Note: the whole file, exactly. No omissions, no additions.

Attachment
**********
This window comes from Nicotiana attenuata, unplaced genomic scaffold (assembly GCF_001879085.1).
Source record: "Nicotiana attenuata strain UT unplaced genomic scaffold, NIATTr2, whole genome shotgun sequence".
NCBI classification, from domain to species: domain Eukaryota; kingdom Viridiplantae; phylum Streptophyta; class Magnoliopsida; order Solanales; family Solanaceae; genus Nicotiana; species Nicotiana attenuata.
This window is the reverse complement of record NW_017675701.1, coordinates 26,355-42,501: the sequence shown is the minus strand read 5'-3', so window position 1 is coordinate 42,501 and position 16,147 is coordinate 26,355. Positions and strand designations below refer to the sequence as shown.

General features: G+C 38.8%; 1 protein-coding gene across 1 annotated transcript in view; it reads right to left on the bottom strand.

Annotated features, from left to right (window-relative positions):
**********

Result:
This window comes from Nicotiana attenuata, unplaced genomic scaffold (assembly GCF_001879085.1).
Source record: "Nicotiana attenuata strain UT unplaced genomic scaffold, NIATTr2, whole genome shotgun sequence".
NCBI classification, from domain to species: domain Eukaryota; kingdom Viridiplantae; phylum Streptophyta; class Magnoliopsida; order Solanales; family Solanaceae; genus Nicotiana; species Nicotiana attenuata.
This window is the reverse complement of record NW_017675701.1, coordinates 26,355-42,501: the sequence shown is the minus strand read 5'-3', so window position 1 is coordinate 42,501 and position 16,147 is coordinate 26,355. Positions and strand designations below refer to the sequence as shown.

General features: G+C 38.8%; 1 protein-coding gene across 1 annotated transcript in view; it reads right to left on the bottom strand.

Annotated features, from left to right (window-relative positions):